David Jesse Arwood

Published 3:15 pm Tuesday, June 22, 2021

Beloved husband, son, brother, teacher, prankster, and friend to all, Mr. David Jesse Arwood, 35, of Johnson City, passed away on June 19, 2021. He was a graduate of Hampton High School, East Tennessee State University, Milligan College with a master’s in education, and Lincoln Memorial University with his Education Specialist degree; a long-time member of First Christian Church of Elizabethton followed by St. Mary’s Catholic Church; former educator of Carter County and principal of St. Mary’s School. Dave would be absolutely mortified at all of this formality. 

Although his time on this earth was painfully short for those who knew and loved him, there are some hard and fast rules that Dave lived his life by, of which he would hope others would remember and live by as well. These include but are not limited to the following; 

Seek out the person at the party with no one to talk to. Smile and ask them questions about themselves. Self-deprecate as often as possible. If someone asks for money on the street or for their group, don’t ask questions, make assumptions, or suppose there are better organizations on which to bestow your donations—just give. There is no truth to the notion that there could be something too spicy or that there could be too many bottles of hot sauce in your fridge. Don’t bother with the Texas Pete style if there are other options available. Blast your tastebuds to flavor town. Pull over at every scenic overlook–the view is too pretty not to admire. Live in the Appalachians all your life because when you leave even for short periods of time, you will want to return shortly. Make questionable life choices; come back around when you’ve learned your lessons and make them right. Travel often and travel cheaply. If you are robbed, you can always give them your shoes and your rosary. Choose to believe the best about everyone you know and meet. They will hopefully offer you the same grace. Even if the woodpile is dwindling or the campfire is getting too big, add more wood. This gives you more time with your friends to talk late into the night. Just don’t put your feet too close or you’ll melt your shoes. Take your time talking to children. Sure, they might tell a story that makes no sense or comment inappropriately or ramble, but the impression left upon them by giving the gift of your attention will impact them long after you leave their lives. Throw your children in the air—it will make your wife, friends, and passing strangers uncomfortable, but those flying monkeys will squeal with delight and that will bring you great joy. Do it all unconventionally—education, marriage, faith, music, friendships—and do it with the joy of someone who doesn’t give a rip about what people might think. Others who may not be as confident will look to you and feel there is no way to truly embarrass yourself when you are surrounded by the people who love you. Go to church with your family. Sing the songs and go through the motions, even if you are not always feeling like it, because the grace received from doing so will comfort you and comfort them. Apply for the job that scares you. When you end up the principal of a private school because you have all of the right skills and personality traits, serve without question and with gusto. Love your wife by taking her on adventures both big and small. You might be a terrible material gift-giver, but the gift of your time and your experiences together will last longer than any material good. Lastly, and most importantly, be present with every person you converse with. You will make thousands of friends in this way, and your newfound acquaintance or friend of old will feel like they are so uniquely special, because they truly are. If it ever feels tenuous, tell a joke. It might make people uncomfortable for one split second, but you’ll be rewarded with levity and laughs. Don’t be afraid to have tough conversations with them, to ask them how they are, and to love them even when they are not at their most loveable.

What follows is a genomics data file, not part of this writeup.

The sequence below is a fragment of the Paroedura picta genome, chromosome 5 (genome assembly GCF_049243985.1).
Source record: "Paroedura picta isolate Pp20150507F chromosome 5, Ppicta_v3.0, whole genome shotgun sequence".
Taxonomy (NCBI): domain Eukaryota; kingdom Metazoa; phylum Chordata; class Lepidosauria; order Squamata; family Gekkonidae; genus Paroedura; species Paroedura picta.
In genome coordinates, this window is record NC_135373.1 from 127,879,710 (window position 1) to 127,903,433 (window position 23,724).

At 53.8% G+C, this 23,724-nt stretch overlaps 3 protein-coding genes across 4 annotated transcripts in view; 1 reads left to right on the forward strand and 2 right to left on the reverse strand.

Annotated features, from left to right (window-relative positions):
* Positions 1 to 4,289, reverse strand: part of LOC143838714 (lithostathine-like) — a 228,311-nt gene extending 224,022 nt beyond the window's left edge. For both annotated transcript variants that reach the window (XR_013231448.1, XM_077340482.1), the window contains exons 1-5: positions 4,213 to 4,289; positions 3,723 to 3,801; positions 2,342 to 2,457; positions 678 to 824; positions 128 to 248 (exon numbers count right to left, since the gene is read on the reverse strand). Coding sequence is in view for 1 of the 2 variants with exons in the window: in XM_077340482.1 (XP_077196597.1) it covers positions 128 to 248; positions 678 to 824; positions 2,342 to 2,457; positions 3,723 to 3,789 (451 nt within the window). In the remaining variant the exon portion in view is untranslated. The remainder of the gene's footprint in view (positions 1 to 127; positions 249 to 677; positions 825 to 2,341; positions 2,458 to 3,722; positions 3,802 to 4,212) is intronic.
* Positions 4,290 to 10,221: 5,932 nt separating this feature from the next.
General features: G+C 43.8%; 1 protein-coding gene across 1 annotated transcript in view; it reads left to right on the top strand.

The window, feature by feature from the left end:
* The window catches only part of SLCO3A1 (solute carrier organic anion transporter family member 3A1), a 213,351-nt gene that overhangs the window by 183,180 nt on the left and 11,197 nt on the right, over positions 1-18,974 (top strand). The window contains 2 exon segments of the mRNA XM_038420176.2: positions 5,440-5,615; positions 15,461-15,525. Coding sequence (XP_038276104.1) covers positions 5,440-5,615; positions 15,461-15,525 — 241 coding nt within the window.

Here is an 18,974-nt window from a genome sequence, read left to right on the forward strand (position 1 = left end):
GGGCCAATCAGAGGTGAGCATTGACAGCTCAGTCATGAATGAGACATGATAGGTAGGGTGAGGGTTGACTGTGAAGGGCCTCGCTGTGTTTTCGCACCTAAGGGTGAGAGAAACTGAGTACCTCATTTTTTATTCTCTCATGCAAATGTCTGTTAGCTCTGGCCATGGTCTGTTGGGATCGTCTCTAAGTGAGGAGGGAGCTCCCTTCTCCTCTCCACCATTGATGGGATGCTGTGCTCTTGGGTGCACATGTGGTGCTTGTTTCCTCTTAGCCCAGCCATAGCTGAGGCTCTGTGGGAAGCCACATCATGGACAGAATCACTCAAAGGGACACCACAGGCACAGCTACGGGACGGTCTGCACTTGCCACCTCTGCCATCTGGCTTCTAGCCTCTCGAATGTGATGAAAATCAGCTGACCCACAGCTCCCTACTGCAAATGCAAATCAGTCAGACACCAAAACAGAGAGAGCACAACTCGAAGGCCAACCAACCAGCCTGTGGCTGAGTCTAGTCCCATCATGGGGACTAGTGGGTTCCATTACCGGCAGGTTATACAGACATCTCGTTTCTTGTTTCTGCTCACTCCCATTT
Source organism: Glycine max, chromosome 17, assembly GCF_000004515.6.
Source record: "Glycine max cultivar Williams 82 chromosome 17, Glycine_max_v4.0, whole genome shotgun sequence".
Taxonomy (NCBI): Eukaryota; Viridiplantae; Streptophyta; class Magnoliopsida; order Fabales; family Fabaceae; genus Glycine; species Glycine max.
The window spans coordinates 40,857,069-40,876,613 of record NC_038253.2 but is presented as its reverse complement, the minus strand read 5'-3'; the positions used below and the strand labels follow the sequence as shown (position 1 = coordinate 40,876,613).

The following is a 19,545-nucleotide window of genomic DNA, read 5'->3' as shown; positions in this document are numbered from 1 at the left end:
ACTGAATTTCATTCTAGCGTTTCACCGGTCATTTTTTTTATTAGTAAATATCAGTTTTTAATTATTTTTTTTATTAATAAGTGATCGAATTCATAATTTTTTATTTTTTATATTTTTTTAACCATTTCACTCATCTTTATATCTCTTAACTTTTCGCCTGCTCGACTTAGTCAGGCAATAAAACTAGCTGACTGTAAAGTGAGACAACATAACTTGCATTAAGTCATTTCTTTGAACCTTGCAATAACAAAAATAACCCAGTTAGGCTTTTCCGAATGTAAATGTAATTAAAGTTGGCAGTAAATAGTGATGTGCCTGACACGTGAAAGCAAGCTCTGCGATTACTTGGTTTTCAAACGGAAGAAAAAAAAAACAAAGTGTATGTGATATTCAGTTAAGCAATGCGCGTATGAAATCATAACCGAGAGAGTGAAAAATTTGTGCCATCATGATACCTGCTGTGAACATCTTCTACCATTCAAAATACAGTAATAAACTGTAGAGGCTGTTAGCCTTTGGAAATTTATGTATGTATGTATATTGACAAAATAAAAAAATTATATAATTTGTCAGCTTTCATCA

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Survivors who will live to carry on his memory and share these lessons with anyone who will sit still and listen include his wife of seven years, Kathleen; two children, Rosie and Gus; parents, Ermine and Roger Arwood; brother, Lucas Arwood, and his wife Ashley; Aunts and Uncles, Sue Hickman and her husband George; Joanne Arwood and her husband Bob; Sherry Arwood and her husband Billy, Patsy Tadlock and her husband Randy; many beloved cousins; nephews and niece, John Paul, Jude, and Marigold Schweitzer; parents-in-law, John and Janice Schweitzer; brothers-in-law John Schweitzer and his wife Stephanie, and Eric Schweitzer, and the thousands of friends and students David had an impact on throughout his life. 

The family of David Arwood will receive friends from 6 to 8 PM on Thursday, June 24, 2021, in the Tetrick Funeral Services Chapel. The funeral mass will follow on Friday, June 25, 2021, at 11 AM at St. Mary’s Catholic Church. The inurnment service will be conducted at 3 PM Friday, at Happy Valley Memorial Park. Family and friends who wish to attend are asked to meet at the cemetery by 2:50 PM.

The family requests that memorial contributions be made to the organization Rise Up!, a local mentorship program for young at-risk children, an organization David loved.  

Memories and condolences may be shared at www.tetrickfuneralhome.com.  Tetrick Funeral Services, 3001 Peoples Street, Johnson City, TN  37604, (423) 610-7171, is honored to serve the Arwood family during this difficult time.